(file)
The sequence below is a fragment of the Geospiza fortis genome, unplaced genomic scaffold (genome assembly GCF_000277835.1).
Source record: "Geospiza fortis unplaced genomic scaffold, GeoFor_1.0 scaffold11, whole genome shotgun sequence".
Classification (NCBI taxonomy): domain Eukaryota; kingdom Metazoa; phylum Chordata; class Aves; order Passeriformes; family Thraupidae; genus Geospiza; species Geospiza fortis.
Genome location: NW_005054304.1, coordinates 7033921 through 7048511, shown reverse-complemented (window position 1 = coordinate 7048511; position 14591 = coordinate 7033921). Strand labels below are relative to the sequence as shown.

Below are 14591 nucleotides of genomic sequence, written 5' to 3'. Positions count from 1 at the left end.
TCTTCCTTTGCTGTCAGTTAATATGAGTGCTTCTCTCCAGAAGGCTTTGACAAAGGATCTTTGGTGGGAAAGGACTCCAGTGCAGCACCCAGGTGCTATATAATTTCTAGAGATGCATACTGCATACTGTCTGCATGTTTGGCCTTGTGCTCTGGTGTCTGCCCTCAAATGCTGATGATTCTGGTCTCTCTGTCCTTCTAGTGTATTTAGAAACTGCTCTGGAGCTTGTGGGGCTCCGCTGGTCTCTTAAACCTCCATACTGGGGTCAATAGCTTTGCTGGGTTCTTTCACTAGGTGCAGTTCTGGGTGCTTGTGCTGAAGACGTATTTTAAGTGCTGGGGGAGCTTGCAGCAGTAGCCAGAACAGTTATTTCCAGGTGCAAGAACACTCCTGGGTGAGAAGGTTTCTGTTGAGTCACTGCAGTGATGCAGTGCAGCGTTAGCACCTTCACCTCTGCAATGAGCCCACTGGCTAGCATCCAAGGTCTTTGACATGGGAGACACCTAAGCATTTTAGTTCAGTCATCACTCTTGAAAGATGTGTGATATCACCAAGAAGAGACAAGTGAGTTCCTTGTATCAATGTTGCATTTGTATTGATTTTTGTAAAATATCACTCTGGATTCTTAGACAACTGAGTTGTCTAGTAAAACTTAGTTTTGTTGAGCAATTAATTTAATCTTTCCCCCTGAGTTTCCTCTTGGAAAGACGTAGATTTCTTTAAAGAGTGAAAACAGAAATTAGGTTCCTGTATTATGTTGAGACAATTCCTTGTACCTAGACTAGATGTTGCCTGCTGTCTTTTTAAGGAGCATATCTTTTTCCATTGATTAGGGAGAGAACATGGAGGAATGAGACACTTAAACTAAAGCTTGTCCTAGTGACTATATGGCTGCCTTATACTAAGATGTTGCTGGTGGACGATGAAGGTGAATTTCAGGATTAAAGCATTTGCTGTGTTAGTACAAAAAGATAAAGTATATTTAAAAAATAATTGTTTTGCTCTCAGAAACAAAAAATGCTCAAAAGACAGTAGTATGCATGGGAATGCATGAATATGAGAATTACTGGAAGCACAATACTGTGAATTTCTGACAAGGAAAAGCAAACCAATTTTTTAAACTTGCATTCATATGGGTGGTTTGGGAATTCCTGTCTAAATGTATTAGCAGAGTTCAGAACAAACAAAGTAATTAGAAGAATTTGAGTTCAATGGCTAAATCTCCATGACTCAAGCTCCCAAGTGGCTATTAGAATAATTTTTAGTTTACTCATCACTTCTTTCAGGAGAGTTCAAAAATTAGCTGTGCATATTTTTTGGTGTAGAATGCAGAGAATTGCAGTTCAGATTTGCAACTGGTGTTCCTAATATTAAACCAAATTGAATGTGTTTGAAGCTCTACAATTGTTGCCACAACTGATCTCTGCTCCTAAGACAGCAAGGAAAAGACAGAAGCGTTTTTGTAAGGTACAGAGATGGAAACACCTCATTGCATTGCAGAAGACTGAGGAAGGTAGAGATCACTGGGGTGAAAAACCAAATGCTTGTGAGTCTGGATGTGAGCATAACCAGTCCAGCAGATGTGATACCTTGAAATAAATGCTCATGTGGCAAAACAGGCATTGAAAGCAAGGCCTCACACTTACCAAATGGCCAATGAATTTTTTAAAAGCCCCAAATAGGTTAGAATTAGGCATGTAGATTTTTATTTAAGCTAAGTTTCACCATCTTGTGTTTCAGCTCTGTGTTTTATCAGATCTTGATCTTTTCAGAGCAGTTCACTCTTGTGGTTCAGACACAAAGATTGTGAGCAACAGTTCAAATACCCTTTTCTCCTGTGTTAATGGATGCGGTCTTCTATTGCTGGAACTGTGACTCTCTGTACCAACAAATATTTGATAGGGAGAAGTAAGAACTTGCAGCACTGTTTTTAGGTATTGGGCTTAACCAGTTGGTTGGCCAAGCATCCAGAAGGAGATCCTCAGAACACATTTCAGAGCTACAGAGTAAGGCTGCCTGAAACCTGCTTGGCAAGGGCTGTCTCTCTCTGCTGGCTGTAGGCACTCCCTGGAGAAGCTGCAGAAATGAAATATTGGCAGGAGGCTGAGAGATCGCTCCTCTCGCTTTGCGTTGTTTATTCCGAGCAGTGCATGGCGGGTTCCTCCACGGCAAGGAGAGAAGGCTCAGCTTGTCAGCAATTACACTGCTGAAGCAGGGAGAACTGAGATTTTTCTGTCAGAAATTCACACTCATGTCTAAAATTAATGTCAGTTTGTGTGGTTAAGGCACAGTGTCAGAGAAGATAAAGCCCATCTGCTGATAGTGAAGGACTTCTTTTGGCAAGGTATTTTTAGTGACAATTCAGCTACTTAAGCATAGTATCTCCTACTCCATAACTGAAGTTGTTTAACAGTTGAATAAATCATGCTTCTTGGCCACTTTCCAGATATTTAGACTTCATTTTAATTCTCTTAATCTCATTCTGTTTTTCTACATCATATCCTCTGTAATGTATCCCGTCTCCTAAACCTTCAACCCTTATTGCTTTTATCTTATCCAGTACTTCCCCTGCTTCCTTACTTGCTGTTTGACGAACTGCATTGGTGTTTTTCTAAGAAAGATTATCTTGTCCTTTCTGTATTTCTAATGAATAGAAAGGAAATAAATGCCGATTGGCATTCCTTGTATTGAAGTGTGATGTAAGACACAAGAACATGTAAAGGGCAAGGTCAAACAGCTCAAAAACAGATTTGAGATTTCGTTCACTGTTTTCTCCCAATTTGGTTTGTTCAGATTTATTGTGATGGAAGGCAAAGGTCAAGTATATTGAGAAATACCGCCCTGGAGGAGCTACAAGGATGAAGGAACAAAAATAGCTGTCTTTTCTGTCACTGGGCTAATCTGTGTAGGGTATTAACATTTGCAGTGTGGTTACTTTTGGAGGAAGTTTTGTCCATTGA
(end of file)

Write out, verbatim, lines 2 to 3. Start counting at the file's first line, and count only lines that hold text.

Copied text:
Source record: "Geospiza fortis unplaced genomic scaffold, GeoFor_1.0 scaffold11, whole genome shotgun sequence".
Classification (NCBI taxonomy): domain Eukaryota; kingdom Metazoa; phylum Chordata; class Aves; order Passeriformes; family Thraupidae; genus Geospiza; species Geospiza fortis.